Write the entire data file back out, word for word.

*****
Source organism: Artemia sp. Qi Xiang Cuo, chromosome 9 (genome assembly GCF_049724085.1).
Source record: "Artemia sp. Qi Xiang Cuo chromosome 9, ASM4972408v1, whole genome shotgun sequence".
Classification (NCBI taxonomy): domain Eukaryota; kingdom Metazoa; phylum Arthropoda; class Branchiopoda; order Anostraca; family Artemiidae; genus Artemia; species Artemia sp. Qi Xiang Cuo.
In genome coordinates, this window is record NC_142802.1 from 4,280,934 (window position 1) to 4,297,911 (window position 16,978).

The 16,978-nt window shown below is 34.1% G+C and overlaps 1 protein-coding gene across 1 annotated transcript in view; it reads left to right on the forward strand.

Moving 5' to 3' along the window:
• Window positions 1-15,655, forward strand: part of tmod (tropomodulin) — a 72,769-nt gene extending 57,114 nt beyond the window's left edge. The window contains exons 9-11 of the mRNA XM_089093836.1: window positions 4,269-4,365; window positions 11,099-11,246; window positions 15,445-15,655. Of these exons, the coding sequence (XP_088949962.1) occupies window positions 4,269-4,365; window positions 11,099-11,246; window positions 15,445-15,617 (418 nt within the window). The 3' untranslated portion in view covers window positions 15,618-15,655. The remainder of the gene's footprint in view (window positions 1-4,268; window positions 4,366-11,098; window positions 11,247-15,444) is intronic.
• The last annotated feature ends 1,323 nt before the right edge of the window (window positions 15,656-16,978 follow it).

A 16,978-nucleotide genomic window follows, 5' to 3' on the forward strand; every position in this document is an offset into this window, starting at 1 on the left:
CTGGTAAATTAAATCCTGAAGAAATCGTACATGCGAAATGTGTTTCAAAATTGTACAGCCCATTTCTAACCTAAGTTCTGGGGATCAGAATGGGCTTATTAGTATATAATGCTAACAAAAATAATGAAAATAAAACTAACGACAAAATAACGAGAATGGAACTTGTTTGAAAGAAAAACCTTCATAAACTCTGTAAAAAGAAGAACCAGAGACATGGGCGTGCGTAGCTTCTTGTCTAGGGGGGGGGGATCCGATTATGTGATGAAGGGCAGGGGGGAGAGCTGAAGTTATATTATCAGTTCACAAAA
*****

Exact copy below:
Source organism: Artemia sp. Qi Xiang Cuo, chromosome 9 (genome assembly GCF_049724085.1).
Source record: "Artemia sp. Qi Xiang Cuo chromosome 9, ASM4972408v1, whole genome shotgun sequence".
Classification (NCBI taxonomy): domain Eukaryota; kingdom Metazoa; phylum Arthropoda; class Branchiopoda; order Anostraca; family Artemiidae; genus Artemia; species Artemia sp. Qi Xiang Cuo.
In genome coordinates, this window is record NC_142802.1 from 4,280,934 (window position 1) to 4,297,911 (window position 16,978).

The 16,978-nt window shown below is 34.1% G+C and overlaps 1 protein-coding gene across 1 annotated transcript in view; it reads left to right on the forward strand.

Moving 5' to 3' along the window:
• Window positions 1-15,655, forward strand: part of tmod (tropomodulin) — a 72,769-nt gene extending 57,114 nt beyond the window's left edge. The window contains exons 9-11 of the mRNA XM_089093836.1: window positions 4,269-4,365; window positions 11,099-11,246; window positions 15,445-15,655. Of these exons, the coding sequence (XP_088949962.1) occupies window positions 4,269-4,365; window positions 11,099-11,246; window positions 15,445-15,617 (418 nt within the window). The 3' untranslated portion in view covers window positions 15,618-15,655. The remainder of the gene's footprint in view (window positions 1-4,268; window positions 4,366-11,098; window positions 11,247-15,444) is intronic.
• The last annotated feature ends 1,323 nt before the right edge of the window (window positions 15,656-16,978 follow it).

A 16,978-nucleotide genomic window follows, 5' to 3' on the forward strand; every position in this document is an offset into this window, starting at 1 on the left:
CTGGTAAATTAAATCCTGAAGAAATCGTACATGCGAAATGTGTTTCAAAATTGTACAGCCCATTTCTAACCTAAGTTCTGGGGATCAGAATGGGCTTATTAGTATATAATGCTAACAAAAATAATGAAAATAAAACTAACGACAAAATAACGAGAATGGAACTTGTTTGAAAGAAAAACCTTCATAAACTCTGTAAAAAGAAGAACCAGAGACATGGGCGTGCGTAGCTTCTTGTCTAGGGGGGGGGGATCCGATTATGTGATGAAGGGCAGGGGGGAGAGCTGAAGTTATATTATCAGTTCACAAAA